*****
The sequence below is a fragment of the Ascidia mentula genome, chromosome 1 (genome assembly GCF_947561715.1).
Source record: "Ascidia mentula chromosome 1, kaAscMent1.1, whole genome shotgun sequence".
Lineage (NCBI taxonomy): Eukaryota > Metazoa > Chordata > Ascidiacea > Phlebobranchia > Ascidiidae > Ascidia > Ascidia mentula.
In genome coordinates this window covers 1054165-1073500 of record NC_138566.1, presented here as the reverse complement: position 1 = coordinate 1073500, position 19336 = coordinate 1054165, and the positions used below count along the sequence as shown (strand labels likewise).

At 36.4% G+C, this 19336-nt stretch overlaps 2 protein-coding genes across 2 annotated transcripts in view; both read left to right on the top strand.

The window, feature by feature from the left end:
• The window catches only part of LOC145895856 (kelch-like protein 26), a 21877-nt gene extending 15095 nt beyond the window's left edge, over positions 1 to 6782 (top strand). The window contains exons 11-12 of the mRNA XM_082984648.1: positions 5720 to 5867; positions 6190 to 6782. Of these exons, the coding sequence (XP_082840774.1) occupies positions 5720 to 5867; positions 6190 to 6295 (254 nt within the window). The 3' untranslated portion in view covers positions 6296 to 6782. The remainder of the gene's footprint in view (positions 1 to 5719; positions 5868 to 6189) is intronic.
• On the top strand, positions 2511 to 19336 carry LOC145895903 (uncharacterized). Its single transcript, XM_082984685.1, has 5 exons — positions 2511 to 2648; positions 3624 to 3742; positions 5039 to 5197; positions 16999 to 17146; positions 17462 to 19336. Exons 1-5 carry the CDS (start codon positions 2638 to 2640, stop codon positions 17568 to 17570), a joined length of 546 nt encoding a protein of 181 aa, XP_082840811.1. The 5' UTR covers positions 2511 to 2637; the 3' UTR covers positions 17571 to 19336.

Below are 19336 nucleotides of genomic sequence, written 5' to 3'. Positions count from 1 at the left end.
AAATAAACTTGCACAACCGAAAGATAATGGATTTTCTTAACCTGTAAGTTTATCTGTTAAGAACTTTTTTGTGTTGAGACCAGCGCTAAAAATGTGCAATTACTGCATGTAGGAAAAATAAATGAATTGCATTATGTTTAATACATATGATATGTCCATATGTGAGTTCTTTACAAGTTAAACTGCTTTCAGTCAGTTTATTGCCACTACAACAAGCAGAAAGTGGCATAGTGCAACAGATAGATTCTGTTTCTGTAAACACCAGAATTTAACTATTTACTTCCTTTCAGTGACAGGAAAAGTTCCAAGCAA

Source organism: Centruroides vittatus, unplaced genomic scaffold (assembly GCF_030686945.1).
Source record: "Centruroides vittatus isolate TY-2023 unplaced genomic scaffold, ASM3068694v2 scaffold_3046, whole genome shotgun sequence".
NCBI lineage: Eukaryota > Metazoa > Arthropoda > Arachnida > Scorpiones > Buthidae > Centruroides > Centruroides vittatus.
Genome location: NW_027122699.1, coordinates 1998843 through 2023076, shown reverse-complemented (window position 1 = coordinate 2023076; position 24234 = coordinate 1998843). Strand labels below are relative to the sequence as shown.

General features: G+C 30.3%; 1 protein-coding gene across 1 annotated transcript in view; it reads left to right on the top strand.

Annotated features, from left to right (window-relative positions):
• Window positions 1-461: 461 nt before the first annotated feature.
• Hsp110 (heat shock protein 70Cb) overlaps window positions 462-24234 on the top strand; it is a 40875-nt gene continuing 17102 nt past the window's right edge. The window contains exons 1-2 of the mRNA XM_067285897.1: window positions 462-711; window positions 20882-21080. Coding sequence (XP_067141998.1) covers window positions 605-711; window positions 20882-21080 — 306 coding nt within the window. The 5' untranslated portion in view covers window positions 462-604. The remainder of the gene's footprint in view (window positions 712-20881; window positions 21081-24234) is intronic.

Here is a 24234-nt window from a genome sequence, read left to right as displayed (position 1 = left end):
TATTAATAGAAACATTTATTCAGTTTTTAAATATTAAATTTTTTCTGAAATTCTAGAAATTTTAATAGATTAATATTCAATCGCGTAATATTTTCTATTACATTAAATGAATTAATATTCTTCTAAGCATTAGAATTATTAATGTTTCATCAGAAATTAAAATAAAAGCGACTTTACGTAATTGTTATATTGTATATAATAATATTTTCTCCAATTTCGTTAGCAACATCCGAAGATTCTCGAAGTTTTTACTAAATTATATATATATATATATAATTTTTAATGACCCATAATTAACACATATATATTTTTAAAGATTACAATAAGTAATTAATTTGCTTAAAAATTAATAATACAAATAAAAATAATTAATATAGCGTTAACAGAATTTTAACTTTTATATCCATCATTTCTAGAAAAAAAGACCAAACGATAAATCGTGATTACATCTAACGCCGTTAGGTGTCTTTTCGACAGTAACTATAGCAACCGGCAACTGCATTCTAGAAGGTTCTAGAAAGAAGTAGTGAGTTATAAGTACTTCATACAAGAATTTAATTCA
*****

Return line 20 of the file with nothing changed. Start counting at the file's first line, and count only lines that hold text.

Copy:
TATTAATAGAAACATTTATTCAGTTTTTAAATATTAAATTTTTTCTGAAATTCTAGAAATTTTAATAGATTAATATTCAATCGCGTAATATTTTCTATTACATTAAATGAATTAATATTCTTCTAAGCATTAGAATTATTAATGTTTCATCAGAAATTAAAATAAAAGCGACTTTACGTAATTGTTATATTGTATATAATAATATTTTCTCCAATTTCGTTAGCAACATCCGAAGATTCTCGAAGTTTTTACTAAATTATATATATATATATATAATTTTTAATGACCCATAATTAACACATATATATTTTTAAAGATTACAATAAGTAATTAATTTGCTTAAAAATTAATAATACAAATAAAAATAATTAATATAGCGTTAACAGAATTTTAACTTTTATATCCATCATTTCTAGAAAAAAAGACCAAACGATAAATCGTGATTACATCTAACGCCGTTAGGTGTCTTTTCGACAGTAACTATAGCAACCGGCAACTGCATTCTAGAAGGTTCTAGAAAGAAGTAGTGAGTTATAAGTACTTCATACAAGAATTTAATTCA